16. If Canada and Britain have a less than perfect health care system, it's probably because they only spend about half as much per person as we do in the United States, and yet they manage to have a life expectancy a few years longer than that of Americans! If you are British or Canadian and you think that your health care system could stand some improvement, contact your MP and tell him or her not to be so stingy, don't just complain to me about it. If wealthy Canadians had to wait their turn with everyone else for nonemergency care, instead of sneaking over the border to get care at a fee-for-service hospital in the US, waiting times in Canada would magically get solved. I don't think that Michael Moore is infallible. For example, I haven't always agreed with the political candidates he has endorsed. But I have yet to see him make a single error of fact in his movies or television programs. No one has been able to collect a judgement against him for libel, as far as I know. You may not like his opinions, but he is careful about the facts he presents. And the only reason he has been able to tell the truth is that his works have always made money for the people who invested in them. It is bizarre that people in America criticize him for that! As for fear of speaking out about politics, I got my political education in a Latin American country during a political crisis. There is a serious problem with political murder in some Caribbean countries. Colombia currently leads the list, but its president isn't vilified in the US press, probably because the US is providing military aid to the people doing the killing. Although there have been some political murders in Venezuela, many of the deaths have been among Chavez supporters. Chavez was elected and re-elected by a large majority of the population, mainly because he has provided healthcare and education to the desperately poor nonwhite majority. It's called democracy. For many years, Cuba led the world in the number of doctors that they sent abroad to do charity work for the poor. So if Moore has some respect for Cuba and for Chavez, that's why. Moore was raised by nuns, and he thinks that people should actually try to behave the way Jesus told people to. But my question is, to my fellow Americans, what are you going to do about this? I'm doing what I can, but I can't do it by myself. You are the leaders we are waiting for.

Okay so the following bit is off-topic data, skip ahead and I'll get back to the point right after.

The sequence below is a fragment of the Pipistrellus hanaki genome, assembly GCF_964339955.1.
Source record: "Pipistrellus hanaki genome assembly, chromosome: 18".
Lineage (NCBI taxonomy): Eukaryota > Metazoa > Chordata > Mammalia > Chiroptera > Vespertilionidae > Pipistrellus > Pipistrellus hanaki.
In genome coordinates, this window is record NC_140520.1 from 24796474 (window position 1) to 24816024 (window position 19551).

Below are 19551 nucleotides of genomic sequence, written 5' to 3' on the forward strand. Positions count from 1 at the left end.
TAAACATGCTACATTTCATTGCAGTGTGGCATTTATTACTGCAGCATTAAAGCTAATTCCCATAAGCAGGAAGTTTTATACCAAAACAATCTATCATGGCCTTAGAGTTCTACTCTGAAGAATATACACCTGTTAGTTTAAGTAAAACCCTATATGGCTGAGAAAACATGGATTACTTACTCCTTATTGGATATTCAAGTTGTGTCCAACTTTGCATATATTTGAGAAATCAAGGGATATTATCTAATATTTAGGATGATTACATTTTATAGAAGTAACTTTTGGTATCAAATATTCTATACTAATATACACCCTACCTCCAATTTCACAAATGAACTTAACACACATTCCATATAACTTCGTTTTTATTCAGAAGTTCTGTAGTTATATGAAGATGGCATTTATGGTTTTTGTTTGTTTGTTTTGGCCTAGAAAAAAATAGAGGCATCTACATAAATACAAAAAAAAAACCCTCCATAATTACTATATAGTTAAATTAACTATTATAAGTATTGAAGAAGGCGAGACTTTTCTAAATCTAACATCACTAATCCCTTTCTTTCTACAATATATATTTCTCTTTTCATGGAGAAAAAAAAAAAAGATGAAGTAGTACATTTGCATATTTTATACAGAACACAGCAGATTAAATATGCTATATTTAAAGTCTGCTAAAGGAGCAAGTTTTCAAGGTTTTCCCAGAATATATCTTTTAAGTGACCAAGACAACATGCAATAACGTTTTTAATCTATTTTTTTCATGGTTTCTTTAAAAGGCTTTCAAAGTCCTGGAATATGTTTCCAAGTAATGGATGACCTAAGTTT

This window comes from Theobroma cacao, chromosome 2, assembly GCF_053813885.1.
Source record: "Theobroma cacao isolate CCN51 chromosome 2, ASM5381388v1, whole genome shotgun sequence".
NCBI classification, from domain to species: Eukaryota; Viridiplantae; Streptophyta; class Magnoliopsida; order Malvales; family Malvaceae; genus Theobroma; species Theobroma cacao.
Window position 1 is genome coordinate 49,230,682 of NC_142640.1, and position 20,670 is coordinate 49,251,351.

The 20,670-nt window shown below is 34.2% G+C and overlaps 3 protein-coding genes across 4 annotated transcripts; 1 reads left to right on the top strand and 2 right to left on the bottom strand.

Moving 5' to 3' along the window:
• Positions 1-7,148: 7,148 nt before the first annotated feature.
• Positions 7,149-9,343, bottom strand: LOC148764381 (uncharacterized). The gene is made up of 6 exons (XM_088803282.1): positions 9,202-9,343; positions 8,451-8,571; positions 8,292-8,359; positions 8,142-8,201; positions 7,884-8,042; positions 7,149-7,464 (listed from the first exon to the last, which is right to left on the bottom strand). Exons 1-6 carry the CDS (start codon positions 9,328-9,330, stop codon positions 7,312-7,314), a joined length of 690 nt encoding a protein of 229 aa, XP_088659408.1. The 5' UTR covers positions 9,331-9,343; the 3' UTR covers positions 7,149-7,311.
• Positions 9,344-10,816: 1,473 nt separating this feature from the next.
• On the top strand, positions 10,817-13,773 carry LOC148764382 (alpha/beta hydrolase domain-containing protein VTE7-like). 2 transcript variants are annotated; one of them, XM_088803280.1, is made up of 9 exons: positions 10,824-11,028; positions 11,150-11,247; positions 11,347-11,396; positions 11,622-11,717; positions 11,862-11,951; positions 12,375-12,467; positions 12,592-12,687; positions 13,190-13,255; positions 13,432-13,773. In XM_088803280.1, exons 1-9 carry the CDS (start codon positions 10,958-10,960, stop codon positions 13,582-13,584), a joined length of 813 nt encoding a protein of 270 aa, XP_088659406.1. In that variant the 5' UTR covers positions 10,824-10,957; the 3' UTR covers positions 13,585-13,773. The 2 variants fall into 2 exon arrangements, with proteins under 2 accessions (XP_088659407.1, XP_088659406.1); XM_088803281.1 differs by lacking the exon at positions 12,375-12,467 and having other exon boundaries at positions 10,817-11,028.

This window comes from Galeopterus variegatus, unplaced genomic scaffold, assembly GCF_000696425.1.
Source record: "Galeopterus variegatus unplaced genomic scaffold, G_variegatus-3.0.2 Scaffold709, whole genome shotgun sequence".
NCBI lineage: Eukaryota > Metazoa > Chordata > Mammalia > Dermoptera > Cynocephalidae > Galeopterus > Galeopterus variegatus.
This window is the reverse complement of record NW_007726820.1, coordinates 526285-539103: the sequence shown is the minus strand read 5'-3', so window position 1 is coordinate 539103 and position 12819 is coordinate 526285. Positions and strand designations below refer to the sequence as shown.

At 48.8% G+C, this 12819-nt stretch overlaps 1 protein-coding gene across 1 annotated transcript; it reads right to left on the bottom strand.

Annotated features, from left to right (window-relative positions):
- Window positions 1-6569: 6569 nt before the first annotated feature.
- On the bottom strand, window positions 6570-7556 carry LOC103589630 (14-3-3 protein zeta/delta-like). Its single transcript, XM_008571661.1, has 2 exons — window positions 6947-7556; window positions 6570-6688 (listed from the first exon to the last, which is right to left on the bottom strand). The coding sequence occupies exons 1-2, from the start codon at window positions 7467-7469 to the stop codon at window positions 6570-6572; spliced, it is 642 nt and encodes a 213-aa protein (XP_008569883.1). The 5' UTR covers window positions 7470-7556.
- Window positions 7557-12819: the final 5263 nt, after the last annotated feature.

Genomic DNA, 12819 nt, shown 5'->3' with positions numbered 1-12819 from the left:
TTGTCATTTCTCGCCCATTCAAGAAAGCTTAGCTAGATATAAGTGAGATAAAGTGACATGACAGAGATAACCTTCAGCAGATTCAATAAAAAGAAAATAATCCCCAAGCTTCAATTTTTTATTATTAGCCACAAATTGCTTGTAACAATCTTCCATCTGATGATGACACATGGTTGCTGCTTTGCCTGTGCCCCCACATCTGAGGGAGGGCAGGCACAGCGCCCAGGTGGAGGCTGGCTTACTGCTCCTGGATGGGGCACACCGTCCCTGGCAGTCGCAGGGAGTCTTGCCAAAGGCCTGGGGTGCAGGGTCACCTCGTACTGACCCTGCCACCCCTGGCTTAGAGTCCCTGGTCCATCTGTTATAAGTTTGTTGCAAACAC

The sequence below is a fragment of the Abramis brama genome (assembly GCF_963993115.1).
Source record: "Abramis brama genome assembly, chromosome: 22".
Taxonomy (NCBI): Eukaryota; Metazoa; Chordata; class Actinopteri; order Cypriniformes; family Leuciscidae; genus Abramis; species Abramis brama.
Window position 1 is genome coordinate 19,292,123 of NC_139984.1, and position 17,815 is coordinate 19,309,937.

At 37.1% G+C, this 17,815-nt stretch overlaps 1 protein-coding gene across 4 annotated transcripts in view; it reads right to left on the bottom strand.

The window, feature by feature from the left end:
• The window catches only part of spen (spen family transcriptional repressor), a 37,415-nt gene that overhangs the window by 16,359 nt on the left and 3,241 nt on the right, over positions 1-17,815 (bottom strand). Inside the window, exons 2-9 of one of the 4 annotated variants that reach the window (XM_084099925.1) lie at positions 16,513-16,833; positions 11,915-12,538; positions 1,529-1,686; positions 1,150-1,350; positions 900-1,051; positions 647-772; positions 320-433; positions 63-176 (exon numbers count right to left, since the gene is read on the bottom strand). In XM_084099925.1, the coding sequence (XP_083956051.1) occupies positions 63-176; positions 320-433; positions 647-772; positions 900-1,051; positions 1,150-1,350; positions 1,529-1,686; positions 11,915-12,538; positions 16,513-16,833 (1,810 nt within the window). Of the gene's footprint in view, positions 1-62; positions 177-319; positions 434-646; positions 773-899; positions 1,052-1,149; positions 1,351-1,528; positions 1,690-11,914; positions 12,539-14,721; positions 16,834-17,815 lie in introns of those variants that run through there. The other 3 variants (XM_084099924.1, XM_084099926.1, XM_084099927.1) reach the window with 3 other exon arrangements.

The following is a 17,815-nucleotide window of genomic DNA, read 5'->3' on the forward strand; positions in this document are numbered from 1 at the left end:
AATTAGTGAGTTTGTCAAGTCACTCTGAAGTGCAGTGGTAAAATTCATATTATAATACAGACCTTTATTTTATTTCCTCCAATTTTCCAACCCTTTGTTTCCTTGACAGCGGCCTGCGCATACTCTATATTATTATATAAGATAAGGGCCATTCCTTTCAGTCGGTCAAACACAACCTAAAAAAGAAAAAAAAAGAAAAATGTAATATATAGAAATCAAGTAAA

17. In Michael Moore's documentary SICKo, he explains that the health insurance companies in the United States have a serious conflict of interest. One one hand they have a fiduciary responsibility to maximize profits for their shareholders. On the other hand, they are expected to do this by providing health care to sick people. Unfortunately, this is one of those situations where you really can't serve two masters. They only way to maximize your profits is by refusing to provide the care that people need. Moore argues, convincingly in my opinion, that we have to replace the current for-profit system with a not-for-profit single-payer system like those found in all of the other industrialized countries. Currently, there's legislation before Congress, HR 676 (www.healthcare-now.org) that would expand our current Medicare system to cover everyone, with no deductibles and no copays. The coauthor of this legislation is running in the Democratic primaries, and is the only candidate supporting a single-payer system for universal healthcare. I got a copy of SICKo, which just came out on DVD, and I'm going to invite all of my neighbors in to see the movie, and talk with them about what's at stake in the upcoming elections. One of the most disturbing parts of SICKo was the list of disorders that would make you ineligible for buying health insurance. One of them was autonomic nervous system diseases. That means us. For me, it means that either I or my husband has to continue to work full-time at a job that offers benefits. If he gets laid off, and I get too sick to work, we could be royally screwed. Half of the 1.4 million personal bankruptcies in the US each year are due to medical expenses, and three quarters of those people had insurance when they first got sick or injured.
  18. Even if you weren't using it, it hurts to lose it. I had to stand in line to get mine renewed, and I was worried that I might get an attack of orthostatic stupidity, or worse, there at DMV. Would it help to explain that I only have trouble while standing, and that I always sit down to drive? Every month or so, I run a MEDLINE search to see if there's anything new on our conditions. I believe that among us we have several different conditions with overlapping symptoms and signs, but that any month now, there will be an article that will give us a diagnosis or a new treatment. Maybe not for me, but for others. If I had magical powers, I'd conjure up the cure for you today, and I'd wait my turn.